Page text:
How police respond to domestic abuse incidents
If you are in danger, phone 999.
The following information will help to explain what you can expect from the police.
Making you safe
The police’s first priority is to protect you and your children. Police officers will come to you and take whatever action is needed to make you safe.
Officers will attend and make sure you can speak in confidence, about what is happening and any previous incidents, without your abuser being around.
Interpreters are available when needed. Where possible they will be the same sex as the victim and officers will make sure the interpreter is not connected to the family of the victim or offender.
Taking appropriate action
Officers will take appropriate action at the scene of an incident, including arresting offenders where appropriate.
Those who are arrested will be interviewed and could be charged, remanded in custody or given bail with stringent conditions.
The victim’s opinions will be listened to at all times.
How can I hide my visits to websites?
You might be worried your abuser will find out you have visited domestic abuse web pages. If you are afraid of this, please read the following information which explains what you can do to increase your safety when using the internet.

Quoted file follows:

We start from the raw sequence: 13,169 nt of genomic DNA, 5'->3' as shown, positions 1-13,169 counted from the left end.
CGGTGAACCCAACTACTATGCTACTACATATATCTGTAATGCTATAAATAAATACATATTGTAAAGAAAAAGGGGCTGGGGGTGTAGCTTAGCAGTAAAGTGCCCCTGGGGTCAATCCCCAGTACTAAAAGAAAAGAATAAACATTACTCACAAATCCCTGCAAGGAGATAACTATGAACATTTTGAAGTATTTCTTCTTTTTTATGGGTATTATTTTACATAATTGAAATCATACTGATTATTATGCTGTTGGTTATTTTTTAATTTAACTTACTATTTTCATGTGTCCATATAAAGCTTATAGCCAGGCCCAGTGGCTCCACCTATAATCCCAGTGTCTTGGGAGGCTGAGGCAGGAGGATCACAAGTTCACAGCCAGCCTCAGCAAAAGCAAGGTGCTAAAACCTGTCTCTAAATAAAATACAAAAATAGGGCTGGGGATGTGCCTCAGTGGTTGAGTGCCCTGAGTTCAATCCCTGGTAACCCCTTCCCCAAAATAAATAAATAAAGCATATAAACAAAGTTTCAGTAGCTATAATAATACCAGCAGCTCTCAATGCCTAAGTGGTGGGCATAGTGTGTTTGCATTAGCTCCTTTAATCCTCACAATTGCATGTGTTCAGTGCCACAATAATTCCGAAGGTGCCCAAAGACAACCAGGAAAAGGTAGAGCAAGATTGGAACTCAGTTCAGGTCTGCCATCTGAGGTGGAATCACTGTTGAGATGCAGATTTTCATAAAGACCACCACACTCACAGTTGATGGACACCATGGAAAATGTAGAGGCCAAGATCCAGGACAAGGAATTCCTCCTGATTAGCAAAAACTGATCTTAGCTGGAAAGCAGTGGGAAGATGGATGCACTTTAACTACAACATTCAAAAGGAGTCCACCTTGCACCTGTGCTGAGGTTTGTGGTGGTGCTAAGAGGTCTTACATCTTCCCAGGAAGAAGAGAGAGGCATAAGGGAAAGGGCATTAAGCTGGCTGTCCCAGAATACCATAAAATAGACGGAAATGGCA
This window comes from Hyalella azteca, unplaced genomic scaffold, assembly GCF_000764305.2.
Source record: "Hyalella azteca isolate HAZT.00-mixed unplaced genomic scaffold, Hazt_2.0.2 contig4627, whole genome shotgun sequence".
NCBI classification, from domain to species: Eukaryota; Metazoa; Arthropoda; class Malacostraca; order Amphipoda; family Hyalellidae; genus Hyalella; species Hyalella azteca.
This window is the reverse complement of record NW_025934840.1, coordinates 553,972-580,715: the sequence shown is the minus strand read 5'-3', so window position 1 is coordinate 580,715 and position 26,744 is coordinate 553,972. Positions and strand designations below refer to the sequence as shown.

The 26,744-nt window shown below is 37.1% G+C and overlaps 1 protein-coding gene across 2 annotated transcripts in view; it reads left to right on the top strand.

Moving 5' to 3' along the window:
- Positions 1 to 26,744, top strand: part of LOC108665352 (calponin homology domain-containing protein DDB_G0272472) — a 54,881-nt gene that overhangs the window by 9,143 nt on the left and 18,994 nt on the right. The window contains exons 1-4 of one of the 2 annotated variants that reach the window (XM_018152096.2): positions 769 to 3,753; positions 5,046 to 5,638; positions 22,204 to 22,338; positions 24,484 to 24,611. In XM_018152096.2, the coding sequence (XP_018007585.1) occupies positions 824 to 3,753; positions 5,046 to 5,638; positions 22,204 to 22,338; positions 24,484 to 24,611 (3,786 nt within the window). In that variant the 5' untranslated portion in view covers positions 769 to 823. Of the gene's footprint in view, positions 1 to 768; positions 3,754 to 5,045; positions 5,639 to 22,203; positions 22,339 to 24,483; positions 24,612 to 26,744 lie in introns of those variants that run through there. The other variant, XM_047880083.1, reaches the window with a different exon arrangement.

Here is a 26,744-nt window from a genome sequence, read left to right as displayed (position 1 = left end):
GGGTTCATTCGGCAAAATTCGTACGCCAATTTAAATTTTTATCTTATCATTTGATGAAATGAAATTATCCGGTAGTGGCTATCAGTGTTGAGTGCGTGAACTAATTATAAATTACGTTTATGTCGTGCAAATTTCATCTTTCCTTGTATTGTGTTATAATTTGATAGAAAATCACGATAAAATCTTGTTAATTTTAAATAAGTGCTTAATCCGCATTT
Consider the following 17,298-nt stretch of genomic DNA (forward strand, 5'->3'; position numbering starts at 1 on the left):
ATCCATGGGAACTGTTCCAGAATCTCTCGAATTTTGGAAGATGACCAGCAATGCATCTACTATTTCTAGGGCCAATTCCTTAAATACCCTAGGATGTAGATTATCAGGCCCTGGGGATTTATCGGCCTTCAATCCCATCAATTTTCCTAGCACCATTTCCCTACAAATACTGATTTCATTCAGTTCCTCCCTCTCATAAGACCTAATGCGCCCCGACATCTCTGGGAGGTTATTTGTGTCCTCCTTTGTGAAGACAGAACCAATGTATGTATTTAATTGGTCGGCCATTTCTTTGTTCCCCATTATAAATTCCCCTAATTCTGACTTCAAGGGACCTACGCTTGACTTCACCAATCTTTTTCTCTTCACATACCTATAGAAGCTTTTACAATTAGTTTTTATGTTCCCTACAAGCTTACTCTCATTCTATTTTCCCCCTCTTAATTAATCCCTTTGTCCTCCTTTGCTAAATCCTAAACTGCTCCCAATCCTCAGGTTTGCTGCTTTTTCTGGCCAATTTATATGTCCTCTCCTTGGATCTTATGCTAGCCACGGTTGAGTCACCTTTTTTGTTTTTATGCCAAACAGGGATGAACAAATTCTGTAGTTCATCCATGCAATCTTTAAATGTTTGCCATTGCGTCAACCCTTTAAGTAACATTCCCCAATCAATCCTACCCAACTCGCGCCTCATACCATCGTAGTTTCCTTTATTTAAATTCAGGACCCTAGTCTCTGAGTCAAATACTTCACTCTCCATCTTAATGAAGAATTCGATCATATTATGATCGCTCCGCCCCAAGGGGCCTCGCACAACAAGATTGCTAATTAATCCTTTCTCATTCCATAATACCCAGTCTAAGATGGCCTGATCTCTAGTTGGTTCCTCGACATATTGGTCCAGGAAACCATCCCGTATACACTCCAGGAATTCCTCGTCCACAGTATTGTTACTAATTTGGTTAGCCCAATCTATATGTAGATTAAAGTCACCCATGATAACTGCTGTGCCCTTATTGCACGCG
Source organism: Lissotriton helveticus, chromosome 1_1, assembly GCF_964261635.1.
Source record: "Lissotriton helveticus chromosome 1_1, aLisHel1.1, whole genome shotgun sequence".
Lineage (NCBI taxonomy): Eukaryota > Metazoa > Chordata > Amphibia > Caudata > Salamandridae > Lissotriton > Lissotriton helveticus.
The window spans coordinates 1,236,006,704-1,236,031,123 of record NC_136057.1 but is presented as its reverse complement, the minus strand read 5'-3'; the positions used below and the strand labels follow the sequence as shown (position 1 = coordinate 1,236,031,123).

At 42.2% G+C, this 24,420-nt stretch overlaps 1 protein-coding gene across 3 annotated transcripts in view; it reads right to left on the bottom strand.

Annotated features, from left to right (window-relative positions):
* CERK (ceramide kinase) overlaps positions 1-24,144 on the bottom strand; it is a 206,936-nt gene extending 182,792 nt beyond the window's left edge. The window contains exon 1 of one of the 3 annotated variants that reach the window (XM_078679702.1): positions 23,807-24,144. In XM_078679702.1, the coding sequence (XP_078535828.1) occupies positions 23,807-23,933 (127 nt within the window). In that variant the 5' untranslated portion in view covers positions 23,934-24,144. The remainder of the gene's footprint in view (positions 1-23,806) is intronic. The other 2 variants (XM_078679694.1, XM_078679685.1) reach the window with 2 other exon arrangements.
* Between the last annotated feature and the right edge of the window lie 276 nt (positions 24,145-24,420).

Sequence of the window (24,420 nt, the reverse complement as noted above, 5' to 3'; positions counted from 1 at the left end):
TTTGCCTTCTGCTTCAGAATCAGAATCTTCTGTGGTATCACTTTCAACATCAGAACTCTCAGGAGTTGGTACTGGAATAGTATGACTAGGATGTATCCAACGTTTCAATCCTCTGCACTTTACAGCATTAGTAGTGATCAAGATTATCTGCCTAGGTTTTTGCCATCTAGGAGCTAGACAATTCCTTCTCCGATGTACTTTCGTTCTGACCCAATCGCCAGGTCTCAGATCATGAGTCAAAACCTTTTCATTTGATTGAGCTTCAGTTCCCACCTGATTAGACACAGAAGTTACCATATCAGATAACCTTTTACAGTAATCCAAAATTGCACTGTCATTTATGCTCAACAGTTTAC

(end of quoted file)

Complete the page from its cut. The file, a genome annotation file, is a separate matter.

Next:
The safest way to search for information on the internet is away from home - at a local library, a trusted friend's house or where you work.
It is possible for your abuser to find out which websites you have visited just by looking at your computer's history or cache file, which automatically saves web pages you’ve visited.
But you can prevent this from happening by clearing your history and emptying your cache file. The following details will tell you how to do this.
Keep the instructions for the various systems which are on the website SS
How can I prevent my abuser accessing my emails?
Your abuser might be able to access your email account and if they can they will be able to see your incoming and outgoing mail.
To make sure your account is secure and to prevent your abuser doing this, set up an email account with a password your abuser cannot guess.
If your abuser knows your email address and sends you threatening or harassing emails, do not delete them, they can be printed and saved as evidence of abuse.
Advice in other languages
If you need advice in a language other than English you can download the Home Office publication 'Three Steps to escaping violence against Women and Girls' by selecting the relevant language on the left-hand side of this page.